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The dollar was up, but remained below its recent highs, on Wednesday morning in Asia. Ripple effects from a crackdown in China and caution ahead of the U.S. Federal Reserve’s latest policy decision gave the safe-haven U.S. currency a boost, however.
The U.S. Dollar Index that tracks the greenback against a basket of other currencies inched up 0.06% to 92.493 by 1:08 AM ET (5:08 AM GMT).
The USD/JPY pair inched up 0.03% to 109.80.
The AUD/USD pair inched down 0.09% to 0.7353 while the NZD/USD pair inched up 0.01% to 0.6955.
The USD/CNY pair inched down 0.05% to 6.5074 and the GBP/USD pair inched down 0.04% to 1.3868.
The Japanese yen rose about 0.5% against the dollar during the previous session to hit a one-week high, with the Swiss franc and euro also recording small gains. The trio held onto those gains as the Asian session opened, with the euro last trading at $1.1819, which capped gains for the U.S. currency.
Gold was up on Wednesday morning in Asia, remaining close to the key psychological $1,800 mark as investors await the U.S. Federal Reserve’s latest policy decision.
Gold futures were up 0.36% to $1,806.35 by 12:01 AM ET (4:01 AM GMT). The dollar inched up on Wednesday but remained below the three-and-a-half-month high reached during the previous week.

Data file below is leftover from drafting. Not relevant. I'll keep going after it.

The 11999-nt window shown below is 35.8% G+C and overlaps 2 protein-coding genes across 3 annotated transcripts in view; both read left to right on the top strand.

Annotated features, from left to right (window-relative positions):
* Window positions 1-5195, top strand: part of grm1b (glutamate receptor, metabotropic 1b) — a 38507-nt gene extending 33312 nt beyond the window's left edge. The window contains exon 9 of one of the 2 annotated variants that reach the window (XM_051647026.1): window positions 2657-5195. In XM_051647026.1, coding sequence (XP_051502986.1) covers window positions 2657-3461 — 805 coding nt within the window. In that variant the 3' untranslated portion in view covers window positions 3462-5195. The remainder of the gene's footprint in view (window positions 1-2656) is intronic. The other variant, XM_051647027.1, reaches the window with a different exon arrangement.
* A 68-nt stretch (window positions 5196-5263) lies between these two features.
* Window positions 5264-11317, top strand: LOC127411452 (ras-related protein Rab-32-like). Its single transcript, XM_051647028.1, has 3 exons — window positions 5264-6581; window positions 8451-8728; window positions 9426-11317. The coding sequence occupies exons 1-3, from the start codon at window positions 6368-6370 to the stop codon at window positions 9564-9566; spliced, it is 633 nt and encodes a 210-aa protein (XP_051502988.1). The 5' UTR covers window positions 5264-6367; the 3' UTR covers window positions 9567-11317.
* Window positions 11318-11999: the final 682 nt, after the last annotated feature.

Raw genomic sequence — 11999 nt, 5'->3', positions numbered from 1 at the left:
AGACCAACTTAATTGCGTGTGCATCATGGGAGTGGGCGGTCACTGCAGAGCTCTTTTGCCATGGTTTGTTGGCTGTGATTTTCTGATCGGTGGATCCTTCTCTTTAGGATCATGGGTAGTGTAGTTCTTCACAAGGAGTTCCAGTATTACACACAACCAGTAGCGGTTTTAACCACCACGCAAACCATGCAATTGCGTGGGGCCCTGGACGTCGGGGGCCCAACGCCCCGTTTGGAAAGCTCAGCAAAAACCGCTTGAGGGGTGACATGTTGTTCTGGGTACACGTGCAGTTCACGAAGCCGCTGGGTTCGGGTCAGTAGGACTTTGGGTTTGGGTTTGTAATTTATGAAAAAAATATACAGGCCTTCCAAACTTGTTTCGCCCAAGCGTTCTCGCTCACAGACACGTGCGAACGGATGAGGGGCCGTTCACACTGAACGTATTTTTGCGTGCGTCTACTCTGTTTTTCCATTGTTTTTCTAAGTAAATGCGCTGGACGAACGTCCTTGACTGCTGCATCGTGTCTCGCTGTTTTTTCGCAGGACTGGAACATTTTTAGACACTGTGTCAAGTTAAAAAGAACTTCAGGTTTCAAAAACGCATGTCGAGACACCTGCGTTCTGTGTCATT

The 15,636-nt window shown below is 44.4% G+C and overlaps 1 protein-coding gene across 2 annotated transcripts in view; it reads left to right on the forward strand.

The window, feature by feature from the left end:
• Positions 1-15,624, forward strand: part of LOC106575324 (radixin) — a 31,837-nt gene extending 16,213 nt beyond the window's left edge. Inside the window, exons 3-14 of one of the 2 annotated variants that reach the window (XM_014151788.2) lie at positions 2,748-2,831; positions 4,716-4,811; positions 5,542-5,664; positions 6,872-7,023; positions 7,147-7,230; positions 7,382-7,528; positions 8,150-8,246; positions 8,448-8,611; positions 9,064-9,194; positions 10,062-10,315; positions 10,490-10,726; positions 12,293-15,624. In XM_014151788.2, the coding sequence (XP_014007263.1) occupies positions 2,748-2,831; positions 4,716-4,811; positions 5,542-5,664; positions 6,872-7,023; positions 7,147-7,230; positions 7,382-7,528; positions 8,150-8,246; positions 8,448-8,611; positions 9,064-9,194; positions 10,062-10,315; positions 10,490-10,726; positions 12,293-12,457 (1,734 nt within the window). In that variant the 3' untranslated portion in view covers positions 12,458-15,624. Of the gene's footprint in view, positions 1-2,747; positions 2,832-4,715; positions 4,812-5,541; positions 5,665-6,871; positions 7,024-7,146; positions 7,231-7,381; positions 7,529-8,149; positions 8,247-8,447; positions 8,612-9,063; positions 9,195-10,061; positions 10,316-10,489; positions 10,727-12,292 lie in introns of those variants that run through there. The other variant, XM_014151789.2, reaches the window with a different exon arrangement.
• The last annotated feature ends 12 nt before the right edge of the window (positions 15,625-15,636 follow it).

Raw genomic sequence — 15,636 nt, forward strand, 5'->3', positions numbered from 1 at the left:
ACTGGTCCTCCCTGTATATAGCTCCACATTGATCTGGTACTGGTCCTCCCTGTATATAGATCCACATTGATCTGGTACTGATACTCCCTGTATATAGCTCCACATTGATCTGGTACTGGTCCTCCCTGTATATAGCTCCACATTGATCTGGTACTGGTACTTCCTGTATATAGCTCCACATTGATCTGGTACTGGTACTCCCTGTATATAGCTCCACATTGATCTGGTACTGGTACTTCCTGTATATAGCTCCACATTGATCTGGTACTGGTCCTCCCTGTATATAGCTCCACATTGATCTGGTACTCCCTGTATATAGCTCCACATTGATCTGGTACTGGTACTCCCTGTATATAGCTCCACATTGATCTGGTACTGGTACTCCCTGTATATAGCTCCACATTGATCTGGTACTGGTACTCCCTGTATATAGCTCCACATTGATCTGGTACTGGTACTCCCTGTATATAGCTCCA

The Fed will hand down its decision later in the day, and Chairman Jerome Powell will speak at a press conference afterward. The decision and Powell’s comments will both be scrutinized for clues on the central bank’s timeline for asset tapering and interest rate hikes.
On the data front, data released on Tuesday said the U.S. Conference Board (CB) consumer confidence index for July was 129.1, its highest level in 17 months. The reading indicated that households’ spending plans are rising even amid inflationary pressures, indicating that the U.S. economy maintained its strong growth as the third quarter gets underway.
Oil rebounded in post-market trading after an industry report showed declining U.S. inventories.
Futures in New York edged up after closing 0.4% lower on Tuesday. Domestic crude supplies fell 4.73 million barrels last week, according to people familiar with data from the industry-funded American Petroleum Institute. Gasoline stockpiles declined 6.23 million barrels, the API said. The fuel supply drop would be the largest since March if U.S. government data confirms it Wednesday.
U.S. benchmark crude futures are poised for the second monthly drop since October with the delta variant interrupting a rebound in demand. Though global inventories are expected to tighten through the end of the year, new movement restrictions have dampened fuel consumption in some countries.
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